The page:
LOCAL mechanics could soon become extinct and motorists may be forced to pay more for vehicle servicing after the car industry blocked independent repairers from getting access to complete maintenance data and specialist tools to fix modern cars.
The Federal Chamber of Automotive Industries — the body that represents car companies — has walked away from negotiations with independent repairers and issued its own voluntary code of conduct on car servicing.
But the Australian Automobile Association, which represents seven million motorists nationally, says the code threatens to strip away the basic rights of consumers and local mechanics because it blocks access to critical information, computer upgrades and diagnostics equipment.
About 20,000 independent workshops across Australia and approximately 1500 new-car dealer service centres maintain 17 million vehicles nationally.
Independent operators argue that as cars become complex “computers on wheels”, smaller workshops need complete access to maintenance information and better diagnostics tools, rather than the bare essentials covered by the code.
Under the pump … independent workshops want the same access to information as car deale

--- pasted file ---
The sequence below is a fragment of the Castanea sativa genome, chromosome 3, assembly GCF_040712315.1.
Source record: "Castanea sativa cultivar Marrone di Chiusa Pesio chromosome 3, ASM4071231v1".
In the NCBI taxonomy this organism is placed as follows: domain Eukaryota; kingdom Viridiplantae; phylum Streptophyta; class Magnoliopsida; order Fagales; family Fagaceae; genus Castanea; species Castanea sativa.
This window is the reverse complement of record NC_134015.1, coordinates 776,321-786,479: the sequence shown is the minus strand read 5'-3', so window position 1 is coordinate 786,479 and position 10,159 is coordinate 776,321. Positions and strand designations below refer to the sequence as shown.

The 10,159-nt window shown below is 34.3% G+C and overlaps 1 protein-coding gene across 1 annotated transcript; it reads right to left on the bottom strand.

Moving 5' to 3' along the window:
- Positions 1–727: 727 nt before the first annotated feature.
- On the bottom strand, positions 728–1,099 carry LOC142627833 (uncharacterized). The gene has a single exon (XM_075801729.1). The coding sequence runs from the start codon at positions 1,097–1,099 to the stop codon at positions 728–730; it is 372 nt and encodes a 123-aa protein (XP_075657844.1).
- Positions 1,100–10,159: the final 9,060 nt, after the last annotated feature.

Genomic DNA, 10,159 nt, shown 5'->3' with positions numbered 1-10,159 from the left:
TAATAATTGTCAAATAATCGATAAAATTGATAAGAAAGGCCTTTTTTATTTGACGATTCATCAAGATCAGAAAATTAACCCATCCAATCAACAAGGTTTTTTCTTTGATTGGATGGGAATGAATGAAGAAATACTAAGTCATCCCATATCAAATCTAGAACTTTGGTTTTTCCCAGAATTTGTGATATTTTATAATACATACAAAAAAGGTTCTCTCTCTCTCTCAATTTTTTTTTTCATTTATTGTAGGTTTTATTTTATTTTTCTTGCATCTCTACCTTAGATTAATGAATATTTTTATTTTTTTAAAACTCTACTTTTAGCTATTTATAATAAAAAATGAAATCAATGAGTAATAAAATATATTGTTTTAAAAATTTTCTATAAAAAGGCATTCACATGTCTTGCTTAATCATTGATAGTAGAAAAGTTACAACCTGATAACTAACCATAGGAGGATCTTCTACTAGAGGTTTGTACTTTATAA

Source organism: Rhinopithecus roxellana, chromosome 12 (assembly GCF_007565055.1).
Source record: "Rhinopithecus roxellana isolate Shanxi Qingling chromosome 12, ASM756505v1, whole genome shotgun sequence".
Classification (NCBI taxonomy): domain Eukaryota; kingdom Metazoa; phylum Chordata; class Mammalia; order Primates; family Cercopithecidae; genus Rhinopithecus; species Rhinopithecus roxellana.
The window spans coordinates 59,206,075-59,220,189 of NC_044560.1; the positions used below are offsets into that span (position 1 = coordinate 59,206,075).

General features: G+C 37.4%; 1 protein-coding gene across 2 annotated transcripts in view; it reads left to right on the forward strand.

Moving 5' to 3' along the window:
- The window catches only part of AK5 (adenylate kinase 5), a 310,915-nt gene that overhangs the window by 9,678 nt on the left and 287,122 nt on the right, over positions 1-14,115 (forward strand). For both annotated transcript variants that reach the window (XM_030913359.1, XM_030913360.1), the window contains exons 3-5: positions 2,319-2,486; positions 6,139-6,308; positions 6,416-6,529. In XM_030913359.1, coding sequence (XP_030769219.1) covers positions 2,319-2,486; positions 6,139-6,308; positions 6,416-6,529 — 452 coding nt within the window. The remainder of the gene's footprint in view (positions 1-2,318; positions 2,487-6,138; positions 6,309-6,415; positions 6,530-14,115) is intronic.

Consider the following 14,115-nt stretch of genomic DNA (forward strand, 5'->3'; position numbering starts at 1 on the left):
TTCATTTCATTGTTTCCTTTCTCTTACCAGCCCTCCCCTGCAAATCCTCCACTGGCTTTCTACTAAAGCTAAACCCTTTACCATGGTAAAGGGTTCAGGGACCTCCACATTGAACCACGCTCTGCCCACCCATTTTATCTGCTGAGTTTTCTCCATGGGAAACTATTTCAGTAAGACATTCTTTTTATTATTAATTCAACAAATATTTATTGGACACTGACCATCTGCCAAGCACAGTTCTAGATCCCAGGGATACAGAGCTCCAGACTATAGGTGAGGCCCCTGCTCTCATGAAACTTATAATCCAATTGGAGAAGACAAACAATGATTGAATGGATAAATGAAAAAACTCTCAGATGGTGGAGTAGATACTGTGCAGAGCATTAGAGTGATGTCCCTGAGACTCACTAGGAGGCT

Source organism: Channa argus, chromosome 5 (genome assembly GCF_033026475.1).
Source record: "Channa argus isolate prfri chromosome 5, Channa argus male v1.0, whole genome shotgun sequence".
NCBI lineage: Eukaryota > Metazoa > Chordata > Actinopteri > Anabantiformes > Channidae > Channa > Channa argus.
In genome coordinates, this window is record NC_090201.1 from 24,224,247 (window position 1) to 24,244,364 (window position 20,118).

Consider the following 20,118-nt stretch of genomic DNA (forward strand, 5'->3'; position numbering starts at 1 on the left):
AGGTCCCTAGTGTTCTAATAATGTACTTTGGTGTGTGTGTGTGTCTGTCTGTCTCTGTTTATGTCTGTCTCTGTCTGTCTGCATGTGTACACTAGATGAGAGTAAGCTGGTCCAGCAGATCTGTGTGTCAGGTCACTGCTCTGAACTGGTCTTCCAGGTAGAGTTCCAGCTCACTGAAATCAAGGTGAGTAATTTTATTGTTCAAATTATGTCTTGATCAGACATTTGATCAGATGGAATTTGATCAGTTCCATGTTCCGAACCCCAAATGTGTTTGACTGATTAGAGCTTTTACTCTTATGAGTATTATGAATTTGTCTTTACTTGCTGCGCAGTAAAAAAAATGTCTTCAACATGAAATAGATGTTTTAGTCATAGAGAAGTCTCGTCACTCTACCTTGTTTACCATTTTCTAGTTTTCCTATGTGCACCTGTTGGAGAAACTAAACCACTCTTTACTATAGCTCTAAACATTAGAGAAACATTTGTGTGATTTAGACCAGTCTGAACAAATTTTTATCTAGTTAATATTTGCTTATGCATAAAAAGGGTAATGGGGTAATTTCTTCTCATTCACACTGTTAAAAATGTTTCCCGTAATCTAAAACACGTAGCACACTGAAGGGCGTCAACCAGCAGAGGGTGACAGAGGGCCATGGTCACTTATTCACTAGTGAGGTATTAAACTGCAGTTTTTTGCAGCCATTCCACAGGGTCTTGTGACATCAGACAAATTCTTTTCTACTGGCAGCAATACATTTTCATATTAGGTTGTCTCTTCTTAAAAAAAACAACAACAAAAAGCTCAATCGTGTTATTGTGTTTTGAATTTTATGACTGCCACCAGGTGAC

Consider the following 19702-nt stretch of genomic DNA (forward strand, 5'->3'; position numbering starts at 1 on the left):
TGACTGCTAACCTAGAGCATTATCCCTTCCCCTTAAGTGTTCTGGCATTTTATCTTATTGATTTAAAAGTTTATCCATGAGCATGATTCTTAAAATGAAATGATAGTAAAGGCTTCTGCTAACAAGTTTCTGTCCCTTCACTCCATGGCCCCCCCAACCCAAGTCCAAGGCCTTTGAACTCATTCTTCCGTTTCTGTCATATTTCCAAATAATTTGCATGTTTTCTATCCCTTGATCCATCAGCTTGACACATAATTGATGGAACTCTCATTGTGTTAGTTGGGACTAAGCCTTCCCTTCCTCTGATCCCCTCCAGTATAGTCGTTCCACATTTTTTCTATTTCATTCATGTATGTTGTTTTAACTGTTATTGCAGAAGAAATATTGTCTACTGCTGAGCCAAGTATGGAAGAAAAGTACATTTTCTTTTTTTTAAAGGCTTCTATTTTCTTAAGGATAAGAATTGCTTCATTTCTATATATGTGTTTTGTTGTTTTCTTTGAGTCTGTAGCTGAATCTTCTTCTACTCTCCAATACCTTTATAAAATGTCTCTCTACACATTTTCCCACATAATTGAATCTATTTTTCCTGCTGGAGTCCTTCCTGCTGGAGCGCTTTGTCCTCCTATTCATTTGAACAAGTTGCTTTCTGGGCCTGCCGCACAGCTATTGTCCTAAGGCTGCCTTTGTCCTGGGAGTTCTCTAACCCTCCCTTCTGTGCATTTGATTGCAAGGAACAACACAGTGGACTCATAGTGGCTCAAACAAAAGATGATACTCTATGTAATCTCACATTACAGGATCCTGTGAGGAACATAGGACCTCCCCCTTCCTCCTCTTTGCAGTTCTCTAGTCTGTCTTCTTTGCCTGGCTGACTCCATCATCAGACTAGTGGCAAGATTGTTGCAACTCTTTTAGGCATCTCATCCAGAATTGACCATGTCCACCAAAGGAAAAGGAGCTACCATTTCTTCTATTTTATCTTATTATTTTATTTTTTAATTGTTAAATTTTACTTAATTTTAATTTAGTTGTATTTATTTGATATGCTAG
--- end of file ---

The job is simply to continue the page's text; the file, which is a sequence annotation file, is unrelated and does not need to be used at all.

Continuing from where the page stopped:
In Europe and North America it is compulsory for car companies to make available to independent workshops the same complete maintenance data and diagnostics equipment provided to new-car dealership service centres.
In most cases, independent mechanics in Europe and North America pay a daily, weekly, monthly or yearly subscription fee to access the most up to date information and diagnostics tools to work on certain cars.
But in Australia the car industry has been accused of locking motorists into dealership servicing programs.
“This shows complete arrogance and contempt on behalf of the car makers,” said Andrew McKellar, the chief executive of the Australian Automobile Association, the peak body representing the NRMA, RACQ, RACV, RAA, RAC and other motoring groups in each state and territory.
“(The FCAI) is demonstrating little concern for the consumer and they are gunning for independent repairers and service providers. That’s a bad thing for consumers as it reduces choice and reduces competition.”